To improve access to stable, decent, private tenancies for homeless people the Westminster Government’s Homelessness and Rough Sleeping Implementation Taskforce should introduce a nationwide help to rent and national rent deposit guarantee scheme.
While the announcement of £20 million investment in help to rent services is welcome, this does not go far enough to meet the scale of need identified. We urge government to identify further funding to deliver both help to rent projects and a national rent deposit guarantee scheme.
Access to a rent deposit guarantee is essential for clients who have been homeless and cannot afford to pay a cash deposit. It is also vital to reduce the financial risk to the landlord in case of any damage to the property. A national deposit scheme guaranteed by the government would reduce the burden on individual schemes. It would also provide help to rent projects with greater financial security so they can support more people.
The Scottish Government should review provision of private rented access schemes (help to rent) across Scotland and learning from previous central funding programmes across Great Britain to consider the case for creating a national scheme for Scotland and national funding for deposit guarantee schemes.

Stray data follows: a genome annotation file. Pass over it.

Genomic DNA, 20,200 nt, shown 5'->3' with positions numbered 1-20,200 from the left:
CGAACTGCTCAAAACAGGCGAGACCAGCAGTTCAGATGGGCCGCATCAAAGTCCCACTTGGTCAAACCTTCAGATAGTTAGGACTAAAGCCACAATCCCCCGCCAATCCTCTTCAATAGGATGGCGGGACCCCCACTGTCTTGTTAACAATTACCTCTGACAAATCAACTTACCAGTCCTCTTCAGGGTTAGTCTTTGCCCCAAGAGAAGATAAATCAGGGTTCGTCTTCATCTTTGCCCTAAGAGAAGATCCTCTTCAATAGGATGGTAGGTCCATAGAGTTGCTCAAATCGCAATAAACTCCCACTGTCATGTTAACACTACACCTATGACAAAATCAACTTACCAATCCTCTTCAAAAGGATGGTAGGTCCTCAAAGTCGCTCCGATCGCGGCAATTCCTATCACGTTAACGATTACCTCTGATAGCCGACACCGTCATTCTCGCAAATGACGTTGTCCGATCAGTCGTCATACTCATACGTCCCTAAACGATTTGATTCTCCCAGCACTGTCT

The Welsh Government should review provision of private rented access schemes (help to rent) across Wales and learning from previous central funding programmes across Great Britain to consider the case for creating a national scheme for Wales. This should include a rent deposit guarantee scheme to help increase access to the private rented sector.
With many local authorities already delivering help to rent services and a funding commitment in place in England there is scope to implement change quickly.
A growing proportion of new homes in England, and particularly in London, are expected to come from developments that provide purpose-built housing for rent – known as build to rent.
The Westminster Government has proposed that build to rent schemes will not need to provide the same range of affordable housing as developments providing homes for sale. It has consulted on proposals that the affordable housing requirement on build to rent schemes can be met through the provision of ’affordable private rent‘ set at 80 per cent of market rents. The draft National Planning Policy Framework restates this presumption.
But as noted above, in many parts of the country rents at 80 per cent of market levels are not affordable to homeless people and other households on the lowest incomes. This means people on low incomes will have no access to housing on build to rent developments.